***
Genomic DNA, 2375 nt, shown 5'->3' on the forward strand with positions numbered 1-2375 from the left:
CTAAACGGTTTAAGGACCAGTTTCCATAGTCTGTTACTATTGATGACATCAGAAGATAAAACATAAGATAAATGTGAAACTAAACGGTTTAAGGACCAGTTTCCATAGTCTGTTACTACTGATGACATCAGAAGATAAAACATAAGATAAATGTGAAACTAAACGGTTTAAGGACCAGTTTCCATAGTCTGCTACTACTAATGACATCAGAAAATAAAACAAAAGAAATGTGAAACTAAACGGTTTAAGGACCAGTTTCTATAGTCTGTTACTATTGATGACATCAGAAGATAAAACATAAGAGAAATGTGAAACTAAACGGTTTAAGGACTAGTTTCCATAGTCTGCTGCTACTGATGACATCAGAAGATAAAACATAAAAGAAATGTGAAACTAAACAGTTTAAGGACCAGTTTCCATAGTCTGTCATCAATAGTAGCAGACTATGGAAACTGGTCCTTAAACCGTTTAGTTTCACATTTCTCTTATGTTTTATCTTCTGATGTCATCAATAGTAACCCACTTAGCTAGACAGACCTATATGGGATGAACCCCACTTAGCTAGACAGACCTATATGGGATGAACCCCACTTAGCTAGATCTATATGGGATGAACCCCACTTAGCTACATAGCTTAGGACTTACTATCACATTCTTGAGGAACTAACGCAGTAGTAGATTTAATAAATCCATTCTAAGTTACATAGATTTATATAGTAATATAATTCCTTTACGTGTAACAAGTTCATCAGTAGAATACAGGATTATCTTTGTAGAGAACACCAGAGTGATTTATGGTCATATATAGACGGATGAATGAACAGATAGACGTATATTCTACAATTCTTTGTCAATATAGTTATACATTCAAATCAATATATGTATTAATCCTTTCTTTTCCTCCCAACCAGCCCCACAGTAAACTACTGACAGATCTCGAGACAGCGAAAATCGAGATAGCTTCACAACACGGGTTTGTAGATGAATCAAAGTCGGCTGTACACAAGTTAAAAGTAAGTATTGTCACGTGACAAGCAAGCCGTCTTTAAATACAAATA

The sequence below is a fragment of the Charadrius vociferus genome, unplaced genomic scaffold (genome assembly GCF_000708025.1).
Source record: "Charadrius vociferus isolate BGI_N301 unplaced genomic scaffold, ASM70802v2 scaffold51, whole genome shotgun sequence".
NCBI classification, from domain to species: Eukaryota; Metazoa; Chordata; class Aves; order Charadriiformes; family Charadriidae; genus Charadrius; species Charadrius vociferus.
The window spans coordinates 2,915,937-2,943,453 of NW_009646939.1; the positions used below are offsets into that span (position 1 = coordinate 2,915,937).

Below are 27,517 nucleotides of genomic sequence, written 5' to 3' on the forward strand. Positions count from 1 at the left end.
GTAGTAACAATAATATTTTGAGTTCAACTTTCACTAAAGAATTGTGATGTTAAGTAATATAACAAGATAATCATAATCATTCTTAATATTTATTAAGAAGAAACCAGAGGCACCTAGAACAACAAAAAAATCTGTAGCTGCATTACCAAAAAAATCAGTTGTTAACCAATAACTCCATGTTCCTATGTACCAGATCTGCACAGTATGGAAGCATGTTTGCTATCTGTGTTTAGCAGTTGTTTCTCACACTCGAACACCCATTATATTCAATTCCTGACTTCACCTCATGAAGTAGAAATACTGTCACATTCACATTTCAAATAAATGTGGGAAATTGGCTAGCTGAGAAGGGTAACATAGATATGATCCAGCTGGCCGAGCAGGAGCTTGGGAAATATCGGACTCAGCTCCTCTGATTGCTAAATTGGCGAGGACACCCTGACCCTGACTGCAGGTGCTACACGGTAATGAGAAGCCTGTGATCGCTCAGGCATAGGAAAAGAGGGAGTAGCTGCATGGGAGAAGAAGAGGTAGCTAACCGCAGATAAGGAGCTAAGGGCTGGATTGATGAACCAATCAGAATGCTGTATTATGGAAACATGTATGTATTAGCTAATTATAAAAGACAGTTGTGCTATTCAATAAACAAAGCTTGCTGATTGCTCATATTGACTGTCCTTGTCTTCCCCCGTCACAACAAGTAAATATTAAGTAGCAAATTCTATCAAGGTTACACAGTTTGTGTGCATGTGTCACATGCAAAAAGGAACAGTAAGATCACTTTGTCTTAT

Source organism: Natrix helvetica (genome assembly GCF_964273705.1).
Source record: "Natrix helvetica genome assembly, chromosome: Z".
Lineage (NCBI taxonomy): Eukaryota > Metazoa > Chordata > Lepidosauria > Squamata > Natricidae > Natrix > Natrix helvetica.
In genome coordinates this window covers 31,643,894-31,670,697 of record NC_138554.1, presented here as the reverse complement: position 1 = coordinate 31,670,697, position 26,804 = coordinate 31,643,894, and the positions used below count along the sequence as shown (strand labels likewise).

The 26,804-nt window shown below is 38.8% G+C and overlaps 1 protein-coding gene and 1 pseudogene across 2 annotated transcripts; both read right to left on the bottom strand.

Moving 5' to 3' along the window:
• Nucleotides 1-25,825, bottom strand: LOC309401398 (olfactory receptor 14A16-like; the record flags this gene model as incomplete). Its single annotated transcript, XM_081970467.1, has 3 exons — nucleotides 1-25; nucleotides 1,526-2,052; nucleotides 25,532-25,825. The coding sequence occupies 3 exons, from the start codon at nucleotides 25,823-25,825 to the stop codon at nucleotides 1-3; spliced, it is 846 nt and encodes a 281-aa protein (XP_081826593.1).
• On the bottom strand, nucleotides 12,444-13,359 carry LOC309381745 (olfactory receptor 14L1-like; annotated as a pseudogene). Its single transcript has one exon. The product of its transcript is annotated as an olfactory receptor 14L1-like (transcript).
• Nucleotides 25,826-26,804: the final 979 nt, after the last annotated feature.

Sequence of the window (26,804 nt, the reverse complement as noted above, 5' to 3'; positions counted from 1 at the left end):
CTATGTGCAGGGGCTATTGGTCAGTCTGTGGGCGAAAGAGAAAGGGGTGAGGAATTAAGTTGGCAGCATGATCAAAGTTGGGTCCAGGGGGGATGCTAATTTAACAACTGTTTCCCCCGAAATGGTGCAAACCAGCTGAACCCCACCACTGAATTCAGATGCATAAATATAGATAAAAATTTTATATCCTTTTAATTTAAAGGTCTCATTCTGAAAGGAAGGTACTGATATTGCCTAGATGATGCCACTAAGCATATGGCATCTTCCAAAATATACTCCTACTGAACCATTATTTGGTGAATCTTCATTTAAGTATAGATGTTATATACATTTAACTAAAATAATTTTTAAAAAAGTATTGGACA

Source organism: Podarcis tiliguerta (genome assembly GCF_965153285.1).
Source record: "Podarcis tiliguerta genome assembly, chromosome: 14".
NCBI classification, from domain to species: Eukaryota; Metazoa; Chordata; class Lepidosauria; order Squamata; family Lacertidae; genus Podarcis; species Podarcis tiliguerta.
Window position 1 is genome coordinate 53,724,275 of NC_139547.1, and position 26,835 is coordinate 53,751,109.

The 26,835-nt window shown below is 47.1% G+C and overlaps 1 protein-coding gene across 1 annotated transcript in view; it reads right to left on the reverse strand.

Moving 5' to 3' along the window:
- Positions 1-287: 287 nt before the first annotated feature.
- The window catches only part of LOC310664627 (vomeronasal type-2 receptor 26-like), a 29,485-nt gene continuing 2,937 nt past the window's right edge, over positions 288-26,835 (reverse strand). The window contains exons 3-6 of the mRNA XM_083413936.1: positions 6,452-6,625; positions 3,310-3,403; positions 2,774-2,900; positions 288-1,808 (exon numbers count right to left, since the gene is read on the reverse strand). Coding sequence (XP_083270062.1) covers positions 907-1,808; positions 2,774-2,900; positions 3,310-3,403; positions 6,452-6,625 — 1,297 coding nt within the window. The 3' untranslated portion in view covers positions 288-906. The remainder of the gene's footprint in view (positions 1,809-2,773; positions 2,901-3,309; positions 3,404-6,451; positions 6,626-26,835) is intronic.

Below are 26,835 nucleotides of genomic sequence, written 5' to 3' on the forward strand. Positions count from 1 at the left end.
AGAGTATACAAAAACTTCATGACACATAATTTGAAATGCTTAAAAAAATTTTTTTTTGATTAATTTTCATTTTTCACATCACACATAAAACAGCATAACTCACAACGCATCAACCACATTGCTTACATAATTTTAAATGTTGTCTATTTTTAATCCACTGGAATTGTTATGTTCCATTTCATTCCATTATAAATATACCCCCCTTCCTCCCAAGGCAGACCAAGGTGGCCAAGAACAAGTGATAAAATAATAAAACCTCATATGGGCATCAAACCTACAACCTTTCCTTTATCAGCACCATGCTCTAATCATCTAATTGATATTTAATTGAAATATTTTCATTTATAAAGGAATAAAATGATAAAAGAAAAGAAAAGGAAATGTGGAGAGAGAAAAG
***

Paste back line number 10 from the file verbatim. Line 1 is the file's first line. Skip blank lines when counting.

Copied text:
Source record: "Natrix helvetica genome assembly, chromosome: Z".